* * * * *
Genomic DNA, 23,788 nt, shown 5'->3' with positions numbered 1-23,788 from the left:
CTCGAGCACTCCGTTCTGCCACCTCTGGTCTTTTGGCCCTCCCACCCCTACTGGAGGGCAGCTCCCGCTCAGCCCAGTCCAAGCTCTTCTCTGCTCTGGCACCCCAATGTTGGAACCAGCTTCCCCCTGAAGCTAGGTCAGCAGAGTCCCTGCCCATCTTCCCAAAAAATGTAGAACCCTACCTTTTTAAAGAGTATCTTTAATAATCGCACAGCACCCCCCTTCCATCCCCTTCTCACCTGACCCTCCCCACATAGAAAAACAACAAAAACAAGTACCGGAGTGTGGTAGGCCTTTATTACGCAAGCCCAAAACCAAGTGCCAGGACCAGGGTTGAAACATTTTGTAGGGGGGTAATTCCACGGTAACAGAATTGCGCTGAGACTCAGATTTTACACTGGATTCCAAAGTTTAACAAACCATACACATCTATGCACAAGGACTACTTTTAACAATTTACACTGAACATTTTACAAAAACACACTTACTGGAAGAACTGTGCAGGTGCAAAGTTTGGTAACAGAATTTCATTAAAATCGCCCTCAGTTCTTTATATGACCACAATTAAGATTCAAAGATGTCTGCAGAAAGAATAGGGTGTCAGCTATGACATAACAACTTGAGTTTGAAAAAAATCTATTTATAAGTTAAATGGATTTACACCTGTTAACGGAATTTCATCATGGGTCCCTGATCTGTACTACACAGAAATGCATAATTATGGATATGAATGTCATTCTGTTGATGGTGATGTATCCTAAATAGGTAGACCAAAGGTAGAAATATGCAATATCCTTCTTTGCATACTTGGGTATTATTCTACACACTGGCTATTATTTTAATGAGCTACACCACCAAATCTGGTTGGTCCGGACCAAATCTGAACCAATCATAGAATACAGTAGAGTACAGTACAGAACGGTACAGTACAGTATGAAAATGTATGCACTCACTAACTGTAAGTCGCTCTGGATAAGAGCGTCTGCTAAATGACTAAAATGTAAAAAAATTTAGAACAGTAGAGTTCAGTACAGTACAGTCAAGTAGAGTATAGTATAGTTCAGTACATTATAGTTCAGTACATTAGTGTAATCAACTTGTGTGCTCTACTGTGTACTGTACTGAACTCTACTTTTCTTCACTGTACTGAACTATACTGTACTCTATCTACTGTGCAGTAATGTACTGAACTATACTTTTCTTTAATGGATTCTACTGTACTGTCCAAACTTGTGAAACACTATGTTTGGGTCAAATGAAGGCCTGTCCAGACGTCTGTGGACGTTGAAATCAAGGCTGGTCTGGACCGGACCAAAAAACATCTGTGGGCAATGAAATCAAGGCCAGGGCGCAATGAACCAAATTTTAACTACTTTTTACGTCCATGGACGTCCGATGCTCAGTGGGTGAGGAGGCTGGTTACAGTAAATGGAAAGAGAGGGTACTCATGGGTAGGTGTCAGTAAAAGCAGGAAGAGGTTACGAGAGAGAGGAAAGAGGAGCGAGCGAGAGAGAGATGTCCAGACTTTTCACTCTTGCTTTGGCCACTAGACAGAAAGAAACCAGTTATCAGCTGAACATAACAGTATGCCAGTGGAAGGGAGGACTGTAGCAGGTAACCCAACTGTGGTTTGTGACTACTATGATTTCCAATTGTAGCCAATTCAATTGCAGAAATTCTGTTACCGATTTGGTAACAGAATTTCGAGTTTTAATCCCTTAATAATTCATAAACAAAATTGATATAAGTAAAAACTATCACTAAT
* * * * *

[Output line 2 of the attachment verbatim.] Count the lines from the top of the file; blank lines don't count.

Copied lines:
CTCGAGCACTCCGTTCTGCCACCTCTGGTCTTTTGGCCCTCCCACCCCTACTGGAGGGCAGCTCCCGCTCAGCCCAGTCCAAGCTCTTCTCTGCTCTGGCACCCCAATGTTGGAACCAGCTTCCCCCTGAAGCTAGGTCAGCAGAGTCCCTGCCCATCTTCCCAAAAAATGTAGAACCCTACCTTTTTAAAGAGTATCTTTAATAATCGCACAGCACCCCCCTTCCATCCCCTTCTCACCTGACCCTCCCCACATAGAAAAACAACAAAAACAAGTACCGGAGTGTGGTAGGCCTTTATTACGCAAGCCCAAAACCAAGTGCCAGGACCAGGGTTGAAACATTTTGTAGGGGGGTAATTCCACGGTAACAGAATTGCGCTGAGACTCAGATTTTACACTGGATTCCAAAGTTTAACAAACCATACACATCTATGCACAAGGACTACTTTTAACAATTTACACTGAACATTTTACAAAAACACACTTACTGGAAGAACTGTGCAGGTGCAAAGTTTGGTAACAGAATTTCATTAAAATCGCCCTCAGTTCTTTATATGACCACAATTAAGATTCAAAGATGTCTGCAGAAAGAATAGGGTGTCAGCTATGACATAACAACTTGAGTTTGAAAAAAATCTATTTATAAGTTAAATGGATTTACACCTGTTAACGGAATTTCATCATGGGTCCCTGATCTGTACTACACAGAAATGCATAATTATGGATATGAATGTCATTCTGTTGATGGTGATGTATCCTAAATAGGTAGACCAAAGGTAGAAATATGCAATATCCTTCTTTGCATACTTGGGTATTATTCTACACACTGGCTATTATTTTAATGAGCTACACCACCAAATCTGGTTGGTCCGGACCAAATCTGAACCAATCATAGAATACAGTAGAGTACAGTACAGAACGGTACAGTACAGTATGAAAATGTATGCACTCACTAACTGTAAGTCGCTCTGGATAAGAGCGTCTGCTAAATGACTAAAATGTAAAAAAATTTAGAACAGTAGAGTTCAGTACAGTACAGTCAAGTAGAGTATAGTATAGTTCAGTACATTATAGTTCAGTACATTAGTGTAATCAACTTGTGTGCTCTACTGTGTACTGTACTGAACTCTACTTTTCTTCACTGTACTGAACTATACTGTACTCTATCTACTGTGCAGTAATGTACTGAACTATACTTTTCTTTAATGGATTCTACTGTACTGTCCAAACTTGTGAAACACTATGTTTGGGTCAAATGAAGGCCTGTCCAGACGTCTGTGGACGTTGAAATCAAGGCTGGTCTGGACCGGACCAAAAAACATCTGTGGGCAATGAAATCAAGGCCAGGGCGCAATGAACCAAATTTTAACTACTTTTTACGTCCATGGACGTCCGATGCTCAGTGGGTGAGGAGGCTGGTTACAGTAAATGGAAAGAGAGGGTACTCATGGGTAGGTGTCAGTAAAAGCAGGAAGAGGTTACGAGAGAGAGGAAAGAGGAGCGAGCGAGAGAGAGATGTCCAGACTTTTCACTCTTGCTTTGGCCACTAGACAGAAAGAAACCAGTTATCAGCTGAACATAACAGTATGCCAGTGGAAGGGAGGACTGTAGCAGGTAACCCAACTGTGGTTTGTGACTACTATGATTTCCAATTGTAGCCAATTCAATTGCAGAAATTCTGTTACCGATTTGGTAACAGAATTTCGAGTTTTAATCCCTTAATAATTCATAAACAAAATTGATATAAGTAAAAACTATCACTAAT